I won’t say that people who believe Trump’s continual lies are necessarily stupid, though some undoubtedly are.   It is the rage and powerlessness so many of us feel in an in-your-face unfair America that Trump exploits with his most incendiary lies, like one seen by five million people on Facebook recently:  Joe Biden gave the Ukrainians a billion dollars to cover up the corruption involved in Hunter Biden’s lucrative job in Ukraine.   It may not be true, it may be demonstrably false, in fact, but, goddamn it, Biden is a smiling sack of shit! (I may agree with this [1], though it doesn’t convince me that he managed to raise a billion dollars to pay off corrupt Ukrainians to protect his son’s name and his own political career — the claim itself is absurd).   

Why does Facebook allow this kind of obvious tinfoil hat conspiracy theory slander, in a paid ad, on its immensely influential platform?   Zuckerberg was grilled about this before Congress recently.   He managed to avoid giving a single intelligent answer to any of the questions he was asked.   He has no answers because — Madam Congressman, I have no legal requirement to give an answer or even a reasonable rationale since, in fact, the law finds, I believe, that I am under no legal obligation, as CEO of the world’s most powerful influence machine, to do anything but tap dance here, under oath, until this very uncomfortable session is over.

Which is true.  American deference to billionaire owners of lucrative companies is well-known.   Regulation of any kind, the lobbyists for such people and entities have convinced Americans, is inherently “job killing”.  Those who propose to regulate industry for the public good, and tax fairly to raise money for programs that improve the lives of all citizens, are misguided at best.  “Tax and Spend” was a Reagan era mantra against any elected “liberal” official suggesting the government should tax wealthy people and corporations and use the money to fund things like research into how to avoid the climate catastrophe that is now upon us full-blown a few decades later.  “Welfare queens” driving around in Cadillacs and buying multiple mansions on the public dime were the real problem in America, according to the conservative view, not intergenerational poverty, not born multimillionaires like Charles and David Koch spending unlimited sums and using every means possible to shift public opinion to create mass support for protection of their abhorrent privilege.

People with shameful things to hide hate leakers, whistleblowers, rats.   A leaking rat secretly recorded Mark Zuckerberg recently as he candidly addressed his troops at Facebook and the CEO’s comments made it into public.  Part of the transcript was his response to what would happen to the company if someone like Elizabeth Warren, who expressly seeks to regulate gigantic, unaccountable companies like Facebook, becomes the Democratic presidential candidate and wins in 2020.  Zuck said they’d bring a lawsuit against the government to prevent any regulation of Facebook’s incredibly lucrative operation:

“Does that still suck for us?  Yeah, I mean, I don’t want to have a major lawsuit against our own government.  That’s not like the position you want to be in.  We care about our country and want to work with our government to do good things, but look, at the end of the day, if someone’s going to try to threaten something that existential, you go to the mat and you fight.”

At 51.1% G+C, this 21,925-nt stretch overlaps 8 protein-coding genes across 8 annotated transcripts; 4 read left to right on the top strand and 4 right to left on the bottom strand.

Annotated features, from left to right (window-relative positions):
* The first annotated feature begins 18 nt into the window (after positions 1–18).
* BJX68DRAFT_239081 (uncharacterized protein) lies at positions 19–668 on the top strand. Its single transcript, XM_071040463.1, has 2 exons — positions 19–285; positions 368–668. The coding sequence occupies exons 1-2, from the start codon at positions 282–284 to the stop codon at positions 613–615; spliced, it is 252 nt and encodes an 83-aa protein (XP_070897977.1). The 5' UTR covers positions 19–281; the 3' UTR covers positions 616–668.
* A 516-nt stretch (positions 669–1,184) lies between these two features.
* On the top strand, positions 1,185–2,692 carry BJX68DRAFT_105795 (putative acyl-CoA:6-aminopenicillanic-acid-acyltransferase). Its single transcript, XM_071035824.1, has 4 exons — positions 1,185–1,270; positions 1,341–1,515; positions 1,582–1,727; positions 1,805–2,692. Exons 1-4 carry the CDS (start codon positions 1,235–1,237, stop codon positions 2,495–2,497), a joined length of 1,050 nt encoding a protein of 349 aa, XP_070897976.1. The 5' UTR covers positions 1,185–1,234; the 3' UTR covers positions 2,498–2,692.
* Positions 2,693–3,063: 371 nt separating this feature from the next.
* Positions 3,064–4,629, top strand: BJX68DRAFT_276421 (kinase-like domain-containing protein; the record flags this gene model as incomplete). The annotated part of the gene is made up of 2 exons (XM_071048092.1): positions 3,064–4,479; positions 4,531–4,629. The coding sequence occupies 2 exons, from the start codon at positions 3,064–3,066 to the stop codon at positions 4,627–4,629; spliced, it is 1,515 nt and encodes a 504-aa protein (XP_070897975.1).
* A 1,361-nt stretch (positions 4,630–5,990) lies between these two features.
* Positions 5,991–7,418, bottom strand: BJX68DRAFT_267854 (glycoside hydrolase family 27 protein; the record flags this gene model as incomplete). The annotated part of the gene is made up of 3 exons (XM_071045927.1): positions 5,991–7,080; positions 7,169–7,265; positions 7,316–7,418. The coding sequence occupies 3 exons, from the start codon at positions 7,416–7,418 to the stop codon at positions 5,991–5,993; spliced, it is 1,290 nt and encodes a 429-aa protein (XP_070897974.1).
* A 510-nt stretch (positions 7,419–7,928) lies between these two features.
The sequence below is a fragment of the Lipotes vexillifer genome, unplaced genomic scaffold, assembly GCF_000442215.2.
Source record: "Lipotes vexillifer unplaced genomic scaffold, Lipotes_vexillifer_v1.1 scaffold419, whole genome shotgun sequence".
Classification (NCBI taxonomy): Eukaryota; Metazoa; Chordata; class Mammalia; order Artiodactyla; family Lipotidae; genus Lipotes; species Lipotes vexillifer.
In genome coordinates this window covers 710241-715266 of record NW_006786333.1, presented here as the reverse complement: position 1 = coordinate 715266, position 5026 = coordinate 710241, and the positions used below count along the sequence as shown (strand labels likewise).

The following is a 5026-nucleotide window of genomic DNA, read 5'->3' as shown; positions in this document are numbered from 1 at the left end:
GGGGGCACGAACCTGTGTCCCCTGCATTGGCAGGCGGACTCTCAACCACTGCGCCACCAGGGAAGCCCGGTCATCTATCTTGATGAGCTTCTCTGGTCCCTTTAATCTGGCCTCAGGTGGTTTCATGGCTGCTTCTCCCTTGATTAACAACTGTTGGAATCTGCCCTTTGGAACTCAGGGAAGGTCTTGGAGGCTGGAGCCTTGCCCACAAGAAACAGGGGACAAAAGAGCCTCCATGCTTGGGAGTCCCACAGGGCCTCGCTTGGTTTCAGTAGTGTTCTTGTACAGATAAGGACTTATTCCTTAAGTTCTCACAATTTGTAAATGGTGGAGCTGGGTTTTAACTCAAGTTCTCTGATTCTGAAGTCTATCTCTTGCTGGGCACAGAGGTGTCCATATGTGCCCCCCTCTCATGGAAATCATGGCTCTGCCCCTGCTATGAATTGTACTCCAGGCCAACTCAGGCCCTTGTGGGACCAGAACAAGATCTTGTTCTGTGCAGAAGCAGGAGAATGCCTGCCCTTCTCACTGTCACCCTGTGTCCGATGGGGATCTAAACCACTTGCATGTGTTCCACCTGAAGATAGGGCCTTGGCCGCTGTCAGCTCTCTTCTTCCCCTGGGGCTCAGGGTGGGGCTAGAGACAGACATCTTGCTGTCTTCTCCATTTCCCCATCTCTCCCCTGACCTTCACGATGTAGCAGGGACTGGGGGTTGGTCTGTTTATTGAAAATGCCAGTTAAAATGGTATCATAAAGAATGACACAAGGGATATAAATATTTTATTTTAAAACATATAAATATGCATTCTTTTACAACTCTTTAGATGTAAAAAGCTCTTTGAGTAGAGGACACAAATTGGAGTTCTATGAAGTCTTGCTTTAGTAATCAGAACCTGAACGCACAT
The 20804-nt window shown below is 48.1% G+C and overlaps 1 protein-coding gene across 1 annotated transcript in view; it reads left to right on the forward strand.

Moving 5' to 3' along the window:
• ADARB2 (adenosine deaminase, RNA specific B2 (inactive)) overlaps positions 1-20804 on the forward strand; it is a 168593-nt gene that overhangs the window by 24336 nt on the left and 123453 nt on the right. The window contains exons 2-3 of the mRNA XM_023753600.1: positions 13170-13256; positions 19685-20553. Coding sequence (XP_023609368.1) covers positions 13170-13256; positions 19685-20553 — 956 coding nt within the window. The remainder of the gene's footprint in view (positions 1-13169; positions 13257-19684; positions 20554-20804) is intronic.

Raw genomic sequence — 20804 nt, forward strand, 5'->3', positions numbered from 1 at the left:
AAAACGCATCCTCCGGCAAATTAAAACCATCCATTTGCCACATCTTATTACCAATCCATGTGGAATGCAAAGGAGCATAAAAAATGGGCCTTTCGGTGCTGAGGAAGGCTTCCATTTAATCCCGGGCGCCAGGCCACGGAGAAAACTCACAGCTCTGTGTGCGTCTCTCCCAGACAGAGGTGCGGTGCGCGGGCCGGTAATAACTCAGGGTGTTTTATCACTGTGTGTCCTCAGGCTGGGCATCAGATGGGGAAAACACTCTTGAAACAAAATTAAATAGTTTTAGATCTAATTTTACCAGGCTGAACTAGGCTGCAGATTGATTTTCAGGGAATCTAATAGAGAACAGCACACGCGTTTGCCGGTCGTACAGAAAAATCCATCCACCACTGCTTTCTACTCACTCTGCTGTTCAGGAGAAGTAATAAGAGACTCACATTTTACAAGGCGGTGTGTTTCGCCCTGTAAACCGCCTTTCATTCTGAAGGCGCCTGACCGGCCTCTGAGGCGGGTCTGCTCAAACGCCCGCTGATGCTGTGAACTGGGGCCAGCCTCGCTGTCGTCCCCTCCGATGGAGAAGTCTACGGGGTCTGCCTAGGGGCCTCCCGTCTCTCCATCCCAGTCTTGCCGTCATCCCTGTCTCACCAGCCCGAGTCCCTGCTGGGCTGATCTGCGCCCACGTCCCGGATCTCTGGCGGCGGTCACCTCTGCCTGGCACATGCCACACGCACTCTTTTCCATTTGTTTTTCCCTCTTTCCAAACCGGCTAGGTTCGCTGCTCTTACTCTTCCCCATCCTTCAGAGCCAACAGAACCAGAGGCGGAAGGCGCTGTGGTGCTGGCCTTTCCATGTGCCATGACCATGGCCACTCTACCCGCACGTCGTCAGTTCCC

What is the thing that is “that existential”?   Facebook’s CEO’s absolute God-given American right to make maximum profit by any means necessary.   There is no shame in America about a man who has thousands of times more money than he can ever spend if he lives to be a thousand years old from doing everything in his power to get more still.   It’s as American as, well, owning other humans to increase your wealth and wiping out people living on land you want for your own.

Like slavery and ‘ethnic cleansing’, the cult of American oligarchs’ (even self-made ones like young Mark Zuckerberg) right to unlimited, unlimitable wealth  has to become a relic of a more bestial time — or just stick a fork in any notion of truth, justice and the American way.  Trump’s election was largely achieved through his mastery of “Social Media” and his billionaire-backed campaign’s brilliance in securing 78,000 targeted votes in every district needed for their Electoral College victory.   Trump in 2020 is, literally, the end of any pretense of democracy in our divided experiment in republican self-rule. 

We learn that political advertising accounts for only a tiny fraction of Facebook’s robust profits.  That’s clearly not the reason Zuckberg won’t limit unscrupulous politicians’ right to pay to lie their asses off on his platform.   That type of lying politician is least likely to want to regulate Facebook, they love Facebook as much as Trump claimed to love Wikileaks when he was a candidate.  

The choice between a long, expensive court fight with a government headed by someone who wants to limit the ability of lying demagogues to use an unregulated, hugely influential public platform to come to power and having a lying demagogue in power who will ensure mutually beneficial business as usual?   You decide which of those sucks less for Free Speech Mark.

 

[1]  Though my first thought about Biden as a smiling sack of shit is his disgraceful lack of humility and character, decades after allowing Anita Hill to be publicly humiliated in confirmation hearings for Clarence “Long Dong” Thomas, when he called to offer a conditional, weak, politically motivated non-apology to Anita Hill for “what they did to you” and wishing he “could have done more”, which, of course, as chairman of the Judiciary Committee he had been utterly powerless to do.    Anita Hill was perfectly right to refuse his insulting “apology”.     Fuck him and the horse’s ass the falsely smiling face-lifted, hair-plugged fuck rode in on.